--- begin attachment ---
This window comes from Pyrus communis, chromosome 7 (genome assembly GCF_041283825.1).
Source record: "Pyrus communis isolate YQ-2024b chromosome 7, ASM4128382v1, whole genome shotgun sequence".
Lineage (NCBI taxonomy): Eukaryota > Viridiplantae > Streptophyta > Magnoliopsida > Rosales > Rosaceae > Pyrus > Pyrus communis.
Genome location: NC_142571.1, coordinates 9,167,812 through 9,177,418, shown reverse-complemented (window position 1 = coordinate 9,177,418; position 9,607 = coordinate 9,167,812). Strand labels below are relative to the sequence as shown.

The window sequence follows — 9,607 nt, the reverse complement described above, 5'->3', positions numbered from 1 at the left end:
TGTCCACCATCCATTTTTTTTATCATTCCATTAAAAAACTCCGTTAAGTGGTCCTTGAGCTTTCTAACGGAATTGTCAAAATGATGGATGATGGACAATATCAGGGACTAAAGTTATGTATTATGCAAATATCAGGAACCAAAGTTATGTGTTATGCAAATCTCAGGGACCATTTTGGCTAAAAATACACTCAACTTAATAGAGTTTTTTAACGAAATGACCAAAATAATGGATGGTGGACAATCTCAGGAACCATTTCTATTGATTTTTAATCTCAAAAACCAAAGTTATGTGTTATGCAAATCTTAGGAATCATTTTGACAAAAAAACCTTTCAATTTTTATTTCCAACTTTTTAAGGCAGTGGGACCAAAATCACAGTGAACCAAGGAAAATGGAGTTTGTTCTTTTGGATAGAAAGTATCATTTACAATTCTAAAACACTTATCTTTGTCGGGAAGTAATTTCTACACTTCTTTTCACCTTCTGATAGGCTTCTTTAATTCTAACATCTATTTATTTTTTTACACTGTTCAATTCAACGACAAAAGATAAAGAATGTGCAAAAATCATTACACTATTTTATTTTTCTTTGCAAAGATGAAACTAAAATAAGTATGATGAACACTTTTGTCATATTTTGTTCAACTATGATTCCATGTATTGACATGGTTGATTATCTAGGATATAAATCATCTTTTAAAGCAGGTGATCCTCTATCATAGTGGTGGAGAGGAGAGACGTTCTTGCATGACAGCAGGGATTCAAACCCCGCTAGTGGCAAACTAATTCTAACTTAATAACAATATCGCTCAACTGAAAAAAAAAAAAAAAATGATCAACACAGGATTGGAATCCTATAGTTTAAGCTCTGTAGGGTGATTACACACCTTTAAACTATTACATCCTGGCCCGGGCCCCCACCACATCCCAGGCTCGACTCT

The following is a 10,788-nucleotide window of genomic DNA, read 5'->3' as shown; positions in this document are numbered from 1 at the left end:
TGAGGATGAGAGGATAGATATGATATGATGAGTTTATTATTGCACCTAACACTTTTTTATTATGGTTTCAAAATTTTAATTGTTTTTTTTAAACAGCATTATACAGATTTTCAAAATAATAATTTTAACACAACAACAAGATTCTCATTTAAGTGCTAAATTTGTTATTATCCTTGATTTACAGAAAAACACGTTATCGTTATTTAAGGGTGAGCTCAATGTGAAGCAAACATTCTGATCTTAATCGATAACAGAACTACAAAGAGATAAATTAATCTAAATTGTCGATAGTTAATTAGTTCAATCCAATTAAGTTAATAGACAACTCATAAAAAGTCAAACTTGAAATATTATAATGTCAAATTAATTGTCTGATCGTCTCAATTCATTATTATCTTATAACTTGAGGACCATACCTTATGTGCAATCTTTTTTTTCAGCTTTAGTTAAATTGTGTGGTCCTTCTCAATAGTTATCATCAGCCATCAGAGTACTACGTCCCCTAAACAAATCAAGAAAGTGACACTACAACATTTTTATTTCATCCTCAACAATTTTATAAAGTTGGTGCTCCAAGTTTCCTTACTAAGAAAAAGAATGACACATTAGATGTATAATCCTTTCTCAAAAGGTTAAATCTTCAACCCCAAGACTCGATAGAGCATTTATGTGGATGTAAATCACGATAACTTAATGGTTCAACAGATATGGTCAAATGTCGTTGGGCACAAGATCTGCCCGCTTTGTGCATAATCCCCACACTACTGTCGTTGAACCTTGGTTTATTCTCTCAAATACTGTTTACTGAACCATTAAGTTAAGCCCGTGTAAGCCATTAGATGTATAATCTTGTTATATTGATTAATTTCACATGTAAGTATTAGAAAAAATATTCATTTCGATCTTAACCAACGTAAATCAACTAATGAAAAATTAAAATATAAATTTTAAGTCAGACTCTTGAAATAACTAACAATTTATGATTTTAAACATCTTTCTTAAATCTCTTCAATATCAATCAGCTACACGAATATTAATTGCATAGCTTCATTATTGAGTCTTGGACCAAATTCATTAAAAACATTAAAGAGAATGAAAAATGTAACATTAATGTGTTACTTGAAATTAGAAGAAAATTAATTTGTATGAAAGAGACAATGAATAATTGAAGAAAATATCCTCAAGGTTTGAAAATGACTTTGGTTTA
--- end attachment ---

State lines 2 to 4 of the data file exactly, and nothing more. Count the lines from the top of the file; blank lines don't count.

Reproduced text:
Source record: "Pyrus communis isolate YQ-2024b chromosome 7, ASM4128382v1, whole genome shotgun sequence".
Lineage (NCBI taxonomy): Eukaryota > Viridiplantae > Streptophyta > Magnoliopsida > Rosales > Rosaceae > Pyrus > Pyrus communis.
Genome location: NC_142571.1, coordinates 9,167,812 through 9,177,418, shown reverse-complemented (window position 1 = coordinate 9,177,418; position 9,607 = coordinate 9,167,812). Strand labels below are relative to the sequence as shown.